Dr. Moses Goldmon Is UAM's New Vice Chancellor for Student Engagement

MONTICELLO, AR — Dr. Moses V. Goldmon is coming home.

            A star wide receiver on the University of Arkansas at Monticello football team in the early 1980's, Goldmon is returning to his alma mater as vice chancellor for student engagement. The appointment was announced today by UAM Chancellor Karla Hughes.

            A Pine Bluff native, Goldmon, 56, is currently executive vice president and chaplain at Lane College in Jackson, Tenn. At UAM, he will lead the university's programs in enrollment management, student programs and activities, student health, counseling and testing, and residence life.

            "I am so pleased to welcome Dr. Goldmon to our senior leadership team," said Hughes. "I got to know Dr. Goldmon and his wife, Suzzette, when they returned to UAM for homecoming in 2016 and was tremendously impressed with his commitment to education and to the students he serves. As a UAM graduate, he understands the unique mission of this institution and the vital role it plays in the lives of the young people of this region."

            "The time I spent at UAM is very precious to me and having the opportunity to return to my alma mater and serve an institution that I love is beyond anything that I dreamed of," said Goldmon. "Dr. Hughes has made student success the centerpiece of her administration and I can think of no more important role for any college or university. I can't wait to get started."

            A Pine Bluff High School graduate, Goldmon earned a bachelor of science degree in health and physical education from UAM in 1984. He earned a master of science degree in sports administration at Iowa State in 1987 and in 1991 received an educational doctorate (Ed.D.) in health education from the University of Tennessee-Knoxville.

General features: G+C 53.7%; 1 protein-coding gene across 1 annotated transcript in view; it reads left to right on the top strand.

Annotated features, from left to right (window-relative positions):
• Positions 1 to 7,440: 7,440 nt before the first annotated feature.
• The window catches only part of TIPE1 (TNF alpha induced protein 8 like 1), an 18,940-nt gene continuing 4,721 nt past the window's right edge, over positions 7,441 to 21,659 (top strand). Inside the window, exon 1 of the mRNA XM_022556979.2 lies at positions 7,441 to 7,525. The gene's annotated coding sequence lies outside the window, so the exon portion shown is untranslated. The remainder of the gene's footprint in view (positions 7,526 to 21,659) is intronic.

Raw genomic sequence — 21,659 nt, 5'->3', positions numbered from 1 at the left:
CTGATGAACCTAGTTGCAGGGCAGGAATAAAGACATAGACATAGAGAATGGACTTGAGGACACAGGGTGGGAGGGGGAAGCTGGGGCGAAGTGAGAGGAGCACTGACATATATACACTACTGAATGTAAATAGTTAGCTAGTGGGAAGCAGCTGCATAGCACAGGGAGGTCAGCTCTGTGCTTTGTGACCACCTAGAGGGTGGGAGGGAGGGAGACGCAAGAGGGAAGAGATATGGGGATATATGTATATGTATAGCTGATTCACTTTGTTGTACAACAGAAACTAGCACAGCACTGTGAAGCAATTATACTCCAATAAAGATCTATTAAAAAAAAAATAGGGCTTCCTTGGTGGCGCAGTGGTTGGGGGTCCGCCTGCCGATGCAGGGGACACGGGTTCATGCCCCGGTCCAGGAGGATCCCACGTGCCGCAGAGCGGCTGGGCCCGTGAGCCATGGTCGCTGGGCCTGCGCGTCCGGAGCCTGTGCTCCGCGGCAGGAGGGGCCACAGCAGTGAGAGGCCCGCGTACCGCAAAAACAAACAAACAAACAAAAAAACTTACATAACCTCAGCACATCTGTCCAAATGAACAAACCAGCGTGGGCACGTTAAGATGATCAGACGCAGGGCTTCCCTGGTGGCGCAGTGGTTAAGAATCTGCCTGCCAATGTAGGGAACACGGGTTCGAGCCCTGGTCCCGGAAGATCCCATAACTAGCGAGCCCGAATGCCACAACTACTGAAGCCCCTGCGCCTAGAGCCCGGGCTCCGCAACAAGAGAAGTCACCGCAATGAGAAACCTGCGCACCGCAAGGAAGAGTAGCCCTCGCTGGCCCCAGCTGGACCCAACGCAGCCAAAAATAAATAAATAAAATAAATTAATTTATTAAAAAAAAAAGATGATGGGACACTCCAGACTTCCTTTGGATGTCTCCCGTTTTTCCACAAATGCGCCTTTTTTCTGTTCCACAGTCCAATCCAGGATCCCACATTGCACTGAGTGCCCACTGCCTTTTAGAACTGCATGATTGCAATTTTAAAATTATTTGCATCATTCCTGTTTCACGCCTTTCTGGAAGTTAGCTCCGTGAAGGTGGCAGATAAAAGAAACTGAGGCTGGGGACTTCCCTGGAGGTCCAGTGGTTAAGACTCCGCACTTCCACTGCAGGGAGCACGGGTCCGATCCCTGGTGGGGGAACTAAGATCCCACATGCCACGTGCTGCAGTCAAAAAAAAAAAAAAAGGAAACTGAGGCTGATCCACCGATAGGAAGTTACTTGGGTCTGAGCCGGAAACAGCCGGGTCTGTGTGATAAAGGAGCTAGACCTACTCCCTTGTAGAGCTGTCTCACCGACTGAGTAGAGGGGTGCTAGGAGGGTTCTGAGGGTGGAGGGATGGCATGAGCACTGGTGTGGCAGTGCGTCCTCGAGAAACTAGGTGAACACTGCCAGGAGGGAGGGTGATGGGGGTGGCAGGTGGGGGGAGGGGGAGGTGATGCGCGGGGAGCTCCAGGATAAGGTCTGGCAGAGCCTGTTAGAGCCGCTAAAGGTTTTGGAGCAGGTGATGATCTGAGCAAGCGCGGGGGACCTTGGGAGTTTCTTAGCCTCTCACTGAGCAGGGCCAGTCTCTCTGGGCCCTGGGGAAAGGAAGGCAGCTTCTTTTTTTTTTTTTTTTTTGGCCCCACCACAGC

In 1992, he was named the executive director of the East Tennessee Area Health Education Center before accepting a position as associate director of the North Carolina Health Careers Access Program at the University of North Carolina-Chapel Hill, a job he held for eleven years.

            In 2004, he became director of the Action Research in Ministry Institute at Shaw University Divinity School in Raleigh, N.C. While employed at Shaw, and serving as a pastor, he earned a master of religious education degree in 2009. Along the way, he held adjunct teaching positions at both UNC-Chapel Hill and North Carolina Central University, was an assistant professor of field education and later an assistant professor of religious education at Shaw.

            In 2014, Goldmon became executive vice president and chaplain of Lane College, a private, historically black college affiliated with the Christian Methodist Episcopal Church.

            Goldmon and his wife, Suzzette, have two daughters – Christa, a second-year medical student at Meharry Medical College in Nashville, Tenn., and Patrice, a recent graduate of the North Carolina Central Law School in Durham NC.


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